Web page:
CALLER: No problem. Hey, Rush, happy Friday.
RUSH: Happy Friday to you, too.
CALLER: I’d like to start off by asking for a little bit of patience because I stutter and speaking on the radio isn’t the most comfortable thing for me. Anyhow, my point yesterday was that Facebook would have had to go very far out of their way to implement an algorithm that had a bias one way or another. And I’ll explain why. I think when you consider the “what’s trending” feed, the expectation is that it would be what everybody on Facebook is posting about, what’s most popular, at least as an end user that’s what I would expect.
RUSH: Let me stop you at various stages here because I don’t do Fakebook. I mean, I’ve got a Fakebook page, but we have it for the audience. I don’t even know how many followers I’ve got. But on this trending news, it had to start somewhere. Somebody had to start the trend — (interruption) What are you laughing at in there? You’re distracting me. What is so funny? I don’t have to do Fakebook to know what this is about. I can give you a classic example of Fakebook bias that has nothing to do with algorithms. I’ll do that here in just a second.
But my specific question to you, Peter, I know what you’re saying, you’re saying that an algorithm that simply calculates what’s most popular among Fakebook readers in the news feed, the trending news, is what gets reported top to bottom and therefore they don’t need TV an algorithm that slants it any direction because all it is is a reflection of Fakebook readers and what they’re reading in the news, right?
CALLER: Exactly. All you would do is count words used most often in people’s posts.
RUSH: Okay, but my question is, from what are Fakebook users choosing? Who puts the news in the news feed? Who curates it, who aggregates it? Are people going out, like going to CNN, finding a story and posting it on the Fakebook site? Is that what they do?
CALLER: My suggestion is that if people are posting links from other news agencies, then you could very easily count which ones are used most often and post that in the feed. It’s completely unbiased. It’s the easiest way to go about it, too.
RUSH: Let me say something here at the top, too. This is not a big deal to me. Fakebook is a private company and they can do what they want to do. I could not care less. Now, I will admit that the trending whatever it’s called does happen to be a primary news source for a vast number of Americans. They have 1.6 billion users worldwide, so it’s a serious thing. But my whole point about these algorithms is very simple.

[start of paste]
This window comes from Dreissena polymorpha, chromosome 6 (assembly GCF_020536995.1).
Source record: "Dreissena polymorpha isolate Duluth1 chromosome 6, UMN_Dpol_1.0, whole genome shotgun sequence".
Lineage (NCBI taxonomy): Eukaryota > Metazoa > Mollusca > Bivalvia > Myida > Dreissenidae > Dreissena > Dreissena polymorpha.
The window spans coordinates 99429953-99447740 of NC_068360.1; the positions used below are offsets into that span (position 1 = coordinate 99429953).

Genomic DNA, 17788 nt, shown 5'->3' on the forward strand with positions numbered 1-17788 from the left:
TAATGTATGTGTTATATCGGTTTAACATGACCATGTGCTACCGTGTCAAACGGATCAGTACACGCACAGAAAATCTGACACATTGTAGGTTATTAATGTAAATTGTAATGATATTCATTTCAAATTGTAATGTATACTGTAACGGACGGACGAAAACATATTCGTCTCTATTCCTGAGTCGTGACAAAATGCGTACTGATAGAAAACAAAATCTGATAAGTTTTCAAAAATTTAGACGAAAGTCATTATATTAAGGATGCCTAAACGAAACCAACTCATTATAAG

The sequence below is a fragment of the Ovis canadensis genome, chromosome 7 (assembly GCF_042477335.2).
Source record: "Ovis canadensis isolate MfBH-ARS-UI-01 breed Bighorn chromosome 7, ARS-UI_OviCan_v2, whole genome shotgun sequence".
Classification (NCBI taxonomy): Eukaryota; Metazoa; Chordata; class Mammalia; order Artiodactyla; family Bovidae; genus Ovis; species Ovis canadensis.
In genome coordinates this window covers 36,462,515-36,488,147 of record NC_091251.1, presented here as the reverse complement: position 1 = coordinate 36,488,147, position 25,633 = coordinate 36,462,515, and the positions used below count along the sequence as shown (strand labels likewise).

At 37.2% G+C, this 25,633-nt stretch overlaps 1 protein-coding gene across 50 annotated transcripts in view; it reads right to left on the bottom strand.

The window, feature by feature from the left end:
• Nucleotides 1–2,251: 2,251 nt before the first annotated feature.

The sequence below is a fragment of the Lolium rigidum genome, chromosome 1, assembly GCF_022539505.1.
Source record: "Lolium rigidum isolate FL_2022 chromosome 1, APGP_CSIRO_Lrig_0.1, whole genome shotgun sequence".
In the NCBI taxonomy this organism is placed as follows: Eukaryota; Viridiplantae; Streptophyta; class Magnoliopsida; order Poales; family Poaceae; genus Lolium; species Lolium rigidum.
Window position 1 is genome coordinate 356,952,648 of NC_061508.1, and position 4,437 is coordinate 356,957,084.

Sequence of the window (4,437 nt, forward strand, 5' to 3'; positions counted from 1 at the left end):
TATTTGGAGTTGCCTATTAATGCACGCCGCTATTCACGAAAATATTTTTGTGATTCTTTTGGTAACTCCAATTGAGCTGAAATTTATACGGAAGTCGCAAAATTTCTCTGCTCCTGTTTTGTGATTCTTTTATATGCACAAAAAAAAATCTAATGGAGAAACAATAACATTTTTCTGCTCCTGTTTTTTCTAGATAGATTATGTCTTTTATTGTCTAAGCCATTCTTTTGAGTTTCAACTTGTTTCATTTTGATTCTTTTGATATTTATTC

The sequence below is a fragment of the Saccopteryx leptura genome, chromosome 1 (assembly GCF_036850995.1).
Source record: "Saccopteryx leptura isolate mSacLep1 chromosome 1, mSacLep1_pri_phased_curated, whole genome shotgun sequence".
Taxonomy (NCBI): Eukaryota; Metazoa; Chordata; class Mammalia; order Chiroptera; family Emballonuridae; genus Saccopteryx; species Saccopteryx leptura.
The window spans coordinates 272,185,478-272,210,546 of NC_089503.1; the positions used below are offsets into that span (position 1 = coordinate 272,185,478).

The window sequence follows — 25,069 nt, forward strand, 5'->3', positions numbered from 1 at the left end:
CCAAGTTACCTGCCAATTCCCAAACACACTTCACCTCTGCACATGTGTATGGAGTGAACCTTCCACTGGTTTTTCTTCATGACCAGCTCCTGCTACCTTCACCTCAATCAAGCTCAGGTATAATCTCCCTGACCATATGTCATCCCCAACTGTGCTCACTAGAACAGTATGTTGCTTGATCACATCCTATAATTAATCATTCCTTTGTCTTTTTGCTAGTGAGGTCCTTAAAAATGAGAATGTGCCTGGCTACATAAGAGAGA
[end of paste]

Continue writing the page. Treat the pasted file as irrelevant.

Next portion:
If every employee at Fakebook who works in this division is a liberal, has been born and raised by liberals, and has known nothing else, that person is not even gonna think they’re biased. They’re gonna think they’re normal. They’re gonna think they are what is. And anything that’s not them is what’s odd and quirky and weird, and they might have to be overly sensitive to what it is to include it. But I think you can write an algorithm to exclude or include anything you want. Apple News, you know, it’s not a competing feature for the Fakebook — what is this, is it trending news, trending feed? What’s it called? Does anybody know? Nobody on my staff is even — it’s trending, whatever it is. I’m sorry, folks, I’m woefully uninformed, but I don’t need to be on this to make any point.
The argument is, or has been made, that people who have no clue how things work are being inundated with the liberal point of view on Fakebook and have no idea. They just think it’s what’s popular among Fakebook readers. And of course since most people are followers, if the number one trending story on Fakebook is Trump sucks or some derivative of that, then a vast majority of people are gonna read it and get in line ’cause they want to be with what’s popular and they’re gonna end up thinking Trump sucks, which is probably an objective of a lot of people at Fakebook.
Now, if you examine the whole concept of news consumption, look at Apple News. Apple started with iOS 9 last fall, they had a new app called Apple News, and if you know what Flipboard is, it was kind of a — I don’t want to call it a Flipboard rip-off, but it’s basically an RSS feed with graphics and photos, and you can go in as a user and you can pick the sites that you want featured. But you pick from a list of publications that Apple provides you.
And if you happen to be a conservative, you won’t see very many conservative sites, blogs, publications. They’re there if you already read them and can enter them in the search field. But from the list of things from which you can choose, it’s the usual suspects. It’s the New York Times. It’s the Washington Post. It’s CNN. And then it’s the New York Times, the Washington Post, and CNN. And then it’s Wired, and then it’s Salon.com. If you want to read Power Line, you might have to search Power Line in the search filed to find it. It’s there, but it’s not readily — at least it wasn’t last fall when I last toyed around with this.